BALTIMORE - DELAYS ARE MORE THAN JUST MARYLAND'S PROBLEM
Our investigation points out some lengthy delays in the disciplining of doctors....that's the take home message. But we also tried to raise another point in the story - about how doctors who get disciplined (even if it takes years) can potentially jump ship and go to another state.
It's an important issue to discuss - but in the broadcast world you only get so much time to tell a story, so even when you know amazing things, there simply isn't enough room in the story to share.
It's one of the toughest parts of our job...because when you have delved so deeply into a topic, you want everyone to know EVERYTHING that you know. I didn't have time in the story - but I've got all the space in the world on this blog, so I'll explain.
So here's the deal. Doctor discipline is handled by individual states. In Maryland, the Maryland Board of Physicians is the agency in charge.
Each individual state has an agency similar to that. There's no national board of medicine or an agency that regulates licenses.
The states, in this situation, wield the power to license and punish physicians. This is great because the individual boards are physically there...the patients have an actual location they can complaint to that's close by.
But some believe the localization of discipline can create some problems because as I mentioned before, doctors who get in some kind of trouble have the option to leave the state and go elsewhere.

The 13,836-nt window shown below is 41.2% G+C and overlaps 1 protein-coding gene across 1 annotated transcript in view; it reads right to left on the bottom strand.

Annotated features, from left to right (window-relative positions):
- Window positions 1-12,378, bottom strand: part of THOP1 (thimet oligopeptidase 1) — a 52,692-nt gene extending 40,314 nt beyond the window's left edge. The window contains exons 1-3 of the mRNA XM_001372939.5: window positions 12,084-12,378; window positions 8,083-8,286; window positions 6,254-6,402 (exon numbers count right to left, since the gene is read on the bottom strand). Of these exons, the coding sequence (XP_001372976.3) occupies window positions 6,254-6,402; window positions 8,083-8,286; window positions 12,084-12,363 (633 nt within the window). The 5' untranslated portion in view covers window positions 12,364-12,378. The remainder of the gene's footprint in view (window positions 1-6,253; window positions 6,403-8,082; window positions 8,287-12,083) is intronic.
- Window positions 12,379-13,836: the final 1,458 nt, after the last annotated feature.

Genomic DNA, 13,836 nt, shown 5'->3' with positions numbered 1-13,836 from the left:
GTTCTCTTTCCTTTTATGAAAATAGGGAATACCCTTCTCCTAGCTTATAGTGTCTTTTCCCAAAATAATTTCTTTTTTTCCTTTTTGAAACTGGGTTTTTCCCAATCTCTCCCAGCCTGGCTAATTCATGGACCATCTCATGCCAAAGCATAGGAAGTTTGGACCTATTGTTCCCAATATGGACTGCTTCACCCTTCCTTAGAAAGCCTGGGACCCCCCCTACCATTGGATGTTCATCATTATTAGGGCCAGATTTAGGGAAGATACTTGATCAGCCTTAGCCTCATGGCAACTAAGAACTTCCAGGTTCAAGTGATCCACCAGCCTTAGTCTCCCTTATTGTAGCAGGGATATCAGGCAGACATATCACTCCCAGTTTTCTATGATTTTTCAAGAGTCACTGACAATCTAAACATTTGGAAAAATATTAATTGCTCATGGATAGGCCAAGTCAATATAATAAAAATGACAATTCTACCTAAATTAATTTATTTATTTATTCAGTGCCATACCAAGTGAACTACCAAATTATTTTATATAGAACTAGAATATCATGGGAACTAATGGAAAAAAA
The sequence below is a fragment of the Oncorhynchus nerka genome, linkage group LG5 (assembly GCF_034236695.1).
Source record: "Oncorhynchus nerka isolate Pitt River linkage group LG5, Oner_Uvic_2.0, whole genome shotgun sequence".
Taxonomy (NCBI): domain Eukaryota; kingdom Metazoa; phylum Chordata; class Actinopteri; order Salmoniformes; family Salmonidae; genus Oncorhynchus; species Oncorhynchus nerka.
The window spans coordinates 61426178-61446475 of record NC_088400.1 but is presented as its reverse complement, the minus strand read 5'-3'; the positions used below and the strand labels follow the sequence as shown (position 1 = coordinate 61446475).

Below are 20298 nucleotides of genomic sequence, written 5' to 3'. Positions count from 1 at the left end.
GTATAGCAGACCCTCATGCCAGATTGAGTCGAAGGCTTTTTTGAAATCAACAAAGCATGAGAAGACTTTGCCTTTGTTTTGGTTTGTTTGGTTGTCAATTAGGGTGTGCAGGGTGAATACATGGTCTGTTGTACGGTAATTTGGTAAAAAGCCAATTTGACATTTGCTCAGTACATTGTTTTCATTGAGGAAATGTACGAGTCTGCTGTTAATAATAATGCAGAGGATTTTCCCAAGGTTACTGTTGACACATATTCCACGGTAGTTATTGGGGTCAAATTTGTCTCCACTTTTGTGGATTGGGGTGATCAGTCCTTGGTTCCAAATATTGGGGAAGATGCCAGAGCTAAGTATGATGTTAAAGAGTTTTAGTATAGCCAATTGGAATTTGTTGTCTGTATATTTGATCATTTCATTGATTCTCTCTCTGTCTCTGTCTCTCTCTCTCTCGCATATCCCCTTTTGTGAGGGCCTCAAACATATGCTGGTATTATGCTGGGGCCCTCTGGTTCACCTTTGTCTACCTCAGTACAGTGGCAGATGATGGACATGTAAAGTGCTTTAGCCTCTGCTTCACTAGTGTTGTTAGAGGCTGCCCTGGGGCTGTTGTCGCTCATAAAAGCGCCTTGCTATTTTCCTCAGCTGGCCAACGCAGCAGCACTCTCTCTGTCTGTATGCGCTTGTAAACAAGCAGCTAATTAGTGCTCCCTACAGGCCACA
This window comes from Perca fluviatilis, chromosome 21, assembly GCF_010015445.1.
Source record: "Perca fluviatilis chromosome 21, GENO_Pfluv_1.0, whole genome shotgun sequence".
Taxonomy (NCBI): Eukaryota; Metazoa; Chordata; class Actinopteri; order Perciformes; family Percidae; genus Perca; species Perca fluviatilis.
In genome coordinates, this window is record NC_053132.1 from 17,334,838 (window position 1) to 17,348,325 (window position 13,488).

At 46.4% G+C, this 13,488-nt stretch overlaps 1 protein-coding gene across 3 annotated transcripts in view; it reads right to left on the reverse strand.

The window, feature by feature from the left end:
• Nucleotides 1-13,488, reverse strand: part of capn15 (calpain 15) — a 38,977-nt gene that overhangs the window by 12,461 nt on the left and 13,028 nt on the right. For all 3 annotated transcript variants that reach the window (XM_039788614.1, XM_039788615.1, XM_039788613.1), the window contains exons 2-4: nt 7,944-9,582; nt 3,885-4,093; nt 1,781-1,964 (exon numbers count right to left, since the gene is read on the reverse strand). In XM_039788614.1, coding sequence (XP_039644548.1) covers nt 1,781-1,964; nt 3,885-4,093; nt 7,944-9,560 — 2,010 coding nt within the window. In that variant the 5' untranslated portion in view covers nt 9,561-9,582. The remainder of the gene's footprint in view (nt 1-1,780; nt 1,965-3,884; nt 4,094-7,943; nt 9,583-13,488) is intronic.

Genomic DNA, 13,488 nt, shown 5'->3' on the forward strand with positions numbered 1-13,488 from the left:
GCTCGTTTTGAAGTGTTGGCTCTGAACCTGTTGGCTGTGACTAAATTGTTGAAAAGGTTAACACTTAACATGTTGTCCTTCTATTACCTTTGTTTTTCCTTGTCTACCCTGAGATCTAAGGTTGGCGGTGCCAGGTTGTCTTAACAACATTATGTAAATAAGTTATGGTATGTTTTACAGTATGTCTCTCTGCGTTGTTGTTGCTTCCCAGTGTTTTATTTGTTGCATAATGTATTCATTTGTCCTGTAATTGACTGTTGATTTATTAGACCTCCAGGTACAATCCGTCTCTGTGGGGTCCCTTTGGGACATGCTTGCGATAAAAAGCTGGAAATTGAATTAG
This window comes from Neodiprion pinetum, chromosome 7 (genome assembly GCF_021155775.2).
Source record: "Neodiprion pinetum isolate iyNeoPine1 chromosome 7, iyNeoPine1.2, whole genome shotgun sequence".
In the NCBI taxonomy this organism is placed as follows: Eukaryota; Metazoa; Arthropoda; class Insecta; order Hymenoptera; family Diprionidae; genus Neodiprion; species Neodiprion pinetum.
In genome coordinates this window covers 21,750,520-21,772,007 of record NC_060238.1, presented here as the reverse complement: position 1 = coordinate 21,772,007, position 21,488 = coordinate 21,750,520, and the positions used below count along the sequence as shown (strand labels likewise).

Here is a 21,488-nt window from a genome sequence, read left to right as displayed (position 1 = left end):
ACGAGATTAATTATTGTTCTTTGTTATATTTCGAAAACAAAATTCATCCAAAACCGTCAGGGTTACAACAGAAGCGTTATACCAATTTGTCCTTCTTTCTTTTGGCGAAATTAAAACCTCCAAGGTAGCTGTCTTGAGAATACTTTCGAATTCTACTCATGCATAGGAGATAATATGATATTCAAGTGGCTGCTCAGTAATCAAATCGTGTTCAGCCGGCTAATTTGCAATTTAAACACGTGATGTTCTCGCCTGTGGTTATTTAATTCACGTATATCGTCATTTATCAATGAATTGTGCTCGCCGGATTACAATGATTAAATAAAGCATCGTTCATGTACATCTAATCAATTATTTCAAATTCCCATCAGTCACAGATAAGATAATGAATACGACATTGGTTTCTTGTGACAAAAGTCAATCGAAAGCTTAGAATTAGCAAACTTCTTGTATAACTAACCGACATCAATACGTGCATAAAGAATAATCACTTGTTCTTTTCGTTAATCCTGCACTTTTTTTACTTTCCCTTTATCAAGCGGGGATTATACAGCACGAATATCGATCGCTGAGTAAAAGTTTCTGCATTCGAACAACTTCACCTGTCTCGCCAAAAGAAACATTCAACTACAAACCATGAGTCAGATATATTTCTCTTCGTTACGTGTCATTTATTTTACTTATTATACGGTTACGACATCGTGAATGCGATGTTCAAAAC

In an ideal world, experts say the other states would know immediately about disciplinary action taken in another state and they could act accordingly. But that's not the case in most situations.
So when a doctor is disciplined, that action is reported to the National Practitioner Data Bank. They keep track of all actions and lawsuits filed against doctors nationwide.
Great thing - great idea - love it....sort of. Now - here's the funny thing...YOU can't see that data base. If you want to know something about your doctor - although the NPDB has the information, the general public (this includes nosy reporters like me) cannot access the information for specific allegations or actions against a physician.
Public Citizen, an advocacy group that handles issues including access to health information, has a real problem with this limited access.
Here's the other funny thing...state medical boards like the Maryland Board of Physicians are NOT REQUIRED to check the database for discipline about doctors that cross the line into Maryland and decide to practice.
They have access to the data but there is no regulation REQUIRING them to check it. Experts believe this can then create additional delays in dealing with doctors who have been problematic because while most boards DO check the NPDB, they aren't regulated to do so - so it's not known how often those checks are made, if at all.
Hospitals, according to Public Citizen, are required to check the NPDB before they issue privileges to a physician.
Additionally, they have to check every two years for the doctors they have on their staff. So while the hospitals are REQUIRED to look at this database...medical boards are NOT REQUIRED.
This is confusing to say the least...and a portion of the story that I think still needs to be told in broadcast. I'll keep you posted on that.